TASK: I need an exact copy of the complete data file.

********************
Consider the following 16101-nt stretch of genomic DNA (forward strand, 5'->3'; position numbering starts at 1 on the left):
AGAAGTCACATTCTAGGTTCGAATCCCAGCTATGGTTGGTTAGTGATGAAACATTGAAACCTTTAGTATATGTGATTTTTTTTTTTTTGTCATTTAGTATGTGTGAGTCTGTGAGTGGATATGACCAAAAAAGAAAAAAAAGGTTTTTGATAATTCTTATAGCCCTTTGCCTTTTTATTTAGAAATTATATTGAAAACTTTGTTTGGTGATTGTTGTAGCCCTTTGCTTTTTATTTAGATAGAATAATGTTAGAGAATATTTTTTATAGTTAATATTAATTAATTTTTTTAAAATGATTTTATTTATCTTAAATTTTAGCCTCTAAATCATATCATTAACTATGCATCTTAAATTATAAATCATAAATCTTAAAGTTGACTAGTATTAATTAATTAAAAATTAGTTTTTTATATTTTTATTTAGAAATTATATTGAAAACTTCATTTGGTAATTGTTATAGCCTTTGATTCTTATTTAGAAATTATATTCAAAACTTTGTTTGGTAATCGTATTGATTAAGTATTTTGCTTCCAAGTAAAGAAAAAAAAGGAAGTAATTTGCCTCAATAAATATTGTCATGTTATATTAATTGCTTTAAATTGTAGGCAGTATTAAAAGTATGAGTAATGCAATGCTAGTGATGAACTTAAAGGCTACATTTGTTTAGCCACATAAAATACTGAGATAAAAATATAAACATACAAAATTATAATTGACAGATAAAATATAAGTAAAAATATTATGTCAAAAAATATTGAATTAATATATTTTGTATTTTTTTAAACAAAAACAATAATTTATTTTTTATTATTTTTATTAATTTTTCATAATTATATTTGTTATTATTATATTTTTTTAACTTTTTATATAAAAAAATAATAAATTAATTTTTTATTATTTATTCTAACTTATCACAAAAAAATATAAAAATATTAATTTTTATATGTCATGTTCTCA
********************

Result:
Consider the following 16101-nt stretch of genomic DNA (forward strand, 5'->3'; position numbering starts at 1 on the left):
AGAAGTCACATTCTAGGTTCGAATCCCAGCTATGGTTGGTTAGTGATGAAACATTGAAACCTTTAGTATATGTGATTTTTTTTTTTTTGTCATTTAGTATGTGTGAGTCTGTGAGTGGATATGACCAAAAAAGAAAAAAAAGGTTTTTGATAATTCTTATAGCCCTTTGCCTTTTTATTTAGAAATTATATTGAAAACTTTGTTTGGTGATTGTTGTAGCCCTTTGCTTTTTATTTAGATAGAATAATGTTAGAGAATATTTTTTATAGTTAATATTAATTAATTTTTTTAAAATGATTTTATTTATCTTAAATTTTAGCCTCTAAATCATATCATTAACTATGCATCTTAAATTATAAATCATAAATCTTAAAGTTGACTAGTATTAATTAATTAAAAATTAGTTTTTTATATTTTTATTTAGAAATTATATTGAAAACTTCATTTGGTAATTGTTATAGCCTTTGATTCTTATTTAGAAATTATATTCAAAACTTTGTTTGGTAATCGTATTGATTAAGTATTTTGCTTCCAAGTAAAGAAAAAAAAGGAAGTAATTTGCCTCAATAAATATTGTCATGTTATATTAATTGCTTTAAATTGTAGGCAGTATTAAAAGTATGAGTAATGCAATGCTAGTGATGAACTTAAAGGCTACATTTGTTTAGCCACATAAAATACTGAGATAAAAATATAAACATACAAAATTATAATTGACAGATAAAATATAAGTAAAAATATTATGTCAAAAAATATTGAATTAATATATTTTGTATTTTTTTAAACAAAAACAATAATTTATTTTTTATTATTTTTATTAATTTTTCATAATTATATTTGTTATTATTATATTTTTTTAACTTTTTATATAAAAAAATAATAAATTAATTTTTTATTATTTATTCTAACTTATCACAAAAAAATATAAAAATATTAATTTTTATATGTCATGTTCTCA